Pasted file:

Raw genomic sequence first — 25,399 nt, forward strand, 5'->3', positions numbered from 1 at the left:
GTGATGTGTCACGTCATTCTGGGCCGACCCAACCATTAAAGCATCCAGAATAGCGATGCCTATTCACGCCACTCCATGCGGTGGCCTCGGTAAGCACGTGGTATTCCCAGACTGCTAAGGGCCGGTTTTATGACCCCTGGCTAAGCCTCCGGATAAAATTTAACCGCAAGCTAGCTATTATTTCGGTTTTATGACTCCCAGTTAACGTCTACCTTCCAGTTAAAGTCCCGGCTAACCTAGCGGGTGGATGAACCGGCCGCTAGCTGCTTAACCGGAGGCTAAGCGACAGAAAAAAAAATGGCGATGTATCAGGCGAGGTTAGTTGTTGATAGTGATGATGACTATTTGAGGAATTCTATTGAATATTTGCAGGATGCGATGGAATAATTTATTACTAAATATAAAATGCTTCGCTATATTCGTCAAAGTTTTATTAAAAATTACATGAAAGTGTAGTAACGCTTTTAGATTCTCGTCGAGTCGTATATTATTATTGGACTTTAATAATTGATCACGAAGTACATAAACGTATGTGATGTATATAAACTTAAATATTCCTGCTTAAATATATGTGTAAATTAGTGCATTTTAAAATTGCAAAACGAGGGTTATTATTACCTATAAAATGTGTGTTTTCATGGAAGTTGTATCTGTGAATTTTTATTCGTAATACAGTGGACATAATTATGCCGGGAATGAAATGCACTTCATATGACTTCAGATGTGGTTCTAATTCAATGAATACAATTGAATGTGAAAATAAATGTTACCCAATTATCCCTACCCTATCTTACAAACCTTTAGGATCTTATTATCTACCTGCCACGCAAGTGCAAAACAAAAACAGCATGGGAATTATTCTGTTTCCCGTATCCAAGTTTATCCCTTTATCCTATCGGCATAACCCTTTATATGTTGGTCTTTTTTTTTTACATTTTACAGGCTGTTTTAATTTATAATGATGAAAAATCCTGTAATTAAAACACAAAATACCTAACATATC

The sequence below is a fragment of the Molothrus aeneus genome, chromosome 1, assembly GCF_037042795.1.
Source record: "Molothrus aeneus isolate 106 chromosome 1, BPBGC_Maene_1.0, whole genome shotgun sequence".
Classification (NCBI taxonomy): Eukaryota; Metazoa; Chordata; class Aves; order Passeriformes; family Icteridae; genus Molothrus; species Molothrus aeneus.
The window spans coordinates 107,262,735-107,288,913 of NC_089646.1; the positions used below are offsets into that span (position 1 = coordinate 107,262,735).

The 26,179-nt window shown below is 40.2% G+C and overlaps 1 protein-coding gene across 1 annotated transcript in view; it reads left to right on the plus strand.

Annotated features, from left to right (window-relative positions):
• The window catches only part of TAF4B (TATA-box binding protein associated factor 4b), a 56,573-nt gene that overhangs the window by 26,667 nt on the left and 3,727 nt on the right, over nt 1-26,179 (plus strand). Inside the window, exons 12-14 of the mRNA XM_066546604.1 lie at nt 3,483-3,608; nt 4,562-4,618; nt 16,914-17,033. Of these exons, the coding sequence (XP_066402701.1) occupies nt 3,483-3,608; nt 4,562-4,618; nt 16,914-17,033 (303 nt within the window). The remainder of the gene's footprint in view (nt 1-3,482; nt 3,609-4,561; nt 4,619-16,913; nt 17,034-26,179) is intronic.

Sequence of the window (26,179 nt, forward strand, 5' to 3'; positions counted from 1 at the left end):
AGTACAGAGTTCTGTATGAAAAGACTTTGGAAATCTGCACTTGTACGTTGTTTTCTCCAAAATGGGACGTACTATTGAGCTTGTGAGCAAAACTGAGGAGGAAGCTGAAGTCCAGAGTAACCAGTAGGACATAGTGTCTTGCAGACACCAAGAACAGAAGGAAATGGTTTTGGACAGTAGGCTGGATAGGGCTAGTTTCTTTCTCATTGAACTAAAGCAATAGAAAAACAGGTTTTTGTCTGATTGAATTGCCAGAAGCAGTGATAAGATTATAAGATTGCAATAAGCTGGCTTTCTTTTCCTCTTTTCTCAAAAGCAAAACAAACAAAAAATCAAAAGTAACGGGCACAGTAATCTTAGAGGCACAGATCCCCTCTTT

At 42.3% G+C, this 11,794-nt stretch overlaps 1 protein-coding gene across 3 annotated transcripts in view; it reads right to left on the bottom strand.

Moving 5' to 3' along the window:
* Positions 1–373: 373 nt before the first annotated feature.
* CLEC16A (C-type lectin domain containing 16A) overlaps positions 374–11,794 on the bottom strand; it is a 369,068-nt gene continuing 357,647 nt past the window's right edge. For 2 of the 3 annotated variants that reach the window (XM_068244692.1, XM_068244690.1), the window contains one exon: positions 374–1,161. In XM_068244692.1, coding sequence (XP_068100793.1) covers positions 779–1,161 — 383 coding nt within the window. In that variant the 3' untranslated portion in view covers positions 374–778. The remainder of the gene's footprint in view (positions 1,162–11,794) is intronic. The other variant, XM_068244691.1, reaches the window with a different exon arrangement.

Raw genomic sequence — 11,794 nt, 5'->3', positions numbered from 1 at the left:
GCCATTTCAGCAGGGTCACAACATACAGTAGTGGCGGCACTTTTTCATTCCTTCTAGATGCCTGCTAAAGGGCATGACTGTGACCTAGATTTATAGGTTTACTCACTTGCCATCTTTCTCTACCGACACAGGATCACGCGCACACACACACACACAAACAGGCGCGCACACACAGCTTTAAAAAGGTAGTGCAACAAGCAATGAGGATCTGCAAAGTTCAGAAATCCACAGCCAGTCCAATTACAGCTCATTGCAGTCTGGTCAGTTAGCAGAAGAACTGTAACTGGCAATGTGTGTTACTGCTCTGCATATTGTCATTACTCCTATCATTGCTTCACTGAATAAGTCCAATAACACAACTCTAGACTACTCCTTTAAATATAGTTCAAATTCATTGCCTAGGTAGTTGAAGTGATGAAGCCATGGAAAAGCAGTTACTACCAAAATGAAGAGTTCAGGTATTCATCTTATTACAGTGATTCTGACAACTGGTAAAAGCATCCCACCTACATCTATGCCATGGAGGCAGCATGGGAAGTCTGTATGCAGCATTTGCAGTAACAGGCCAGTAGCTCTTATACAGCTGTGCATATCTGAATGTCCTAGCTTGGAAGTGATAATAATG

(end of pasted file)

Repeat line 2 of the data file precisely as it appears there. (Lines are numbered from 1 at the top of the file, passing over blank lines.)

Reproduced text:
GTGATGTGTCACGTCATTCTGGGCCGACCCAACCATTAAAGCATCCAGAATAGCGATGCCTATTCACGCCACTCCATGCGGTGGCCTCGGTAAGCACGTGGTATTCCCAGACTGCTAAGGGCCGGTTTTATGACCCCTGGCTAAGCCTCCGGATAAAATTTAACCGCAAGCTAGCTATTATTTCGGTTTTATGACTCCCAGTTAACGTCTACCTTCCAGTTAAAGTCCCGGCTAACCTAGCGGGTGGATGAACCGGCCGCTAGCTGCTTAACCGGAGGCTAAGCGACAGAAAAAAAAATGGCGATGTATCAGGCGAGGTTAGTTGTTGATAGTGATGATGACTATTTGAGGAATTCTATTGAATATTTGCAGGATGCGATGGAATAATTTATTACTAAATATAAAATGCTTCGCTATATTCGTCAAAGTTTTATTAAAAATTACATGAAAGTGTAGTAACGCTTTTAGATTCTCGTCGAGTCGTATATTATTATTGGACTTTAATAATTGATCACGAAGTACATAAACGTATGTGATGTATATAAACTTAAATATTCCTGCTTAAATATATGTGTAAATTAGTGCATTTTAAAATTGCAAAACGAGGGTTATTATTACCTATAAAATGTGTGTTTTCATGGAAGTTGTATCTGTGAATTTTTATTCGTAATACAGTGGACATAATTATGCCGGGAATGAAATGCACTTCATATGACTTCAGATGTGGTTCTAATTCAATGAATACAATTGAATGTGAAAATAAATGTTACCCAATTATCCCTACCCTATCTTACAAACCTTTAGGATCTTATTATCTACCTGCCACGCAAGTGCAAAACAAAAACAGCATGGGAATTATTCTGTTTCCCGTATCCAAGTTTATCCCTTTATCCTATCGGCATAACCCTTTATATGTTGGTCTTTTTTTTTTACATTTTACAGGCTGTTTTAATTTATAATGATGAAAAATCCTGTAATTAAAACACAAAATACCTAACATATC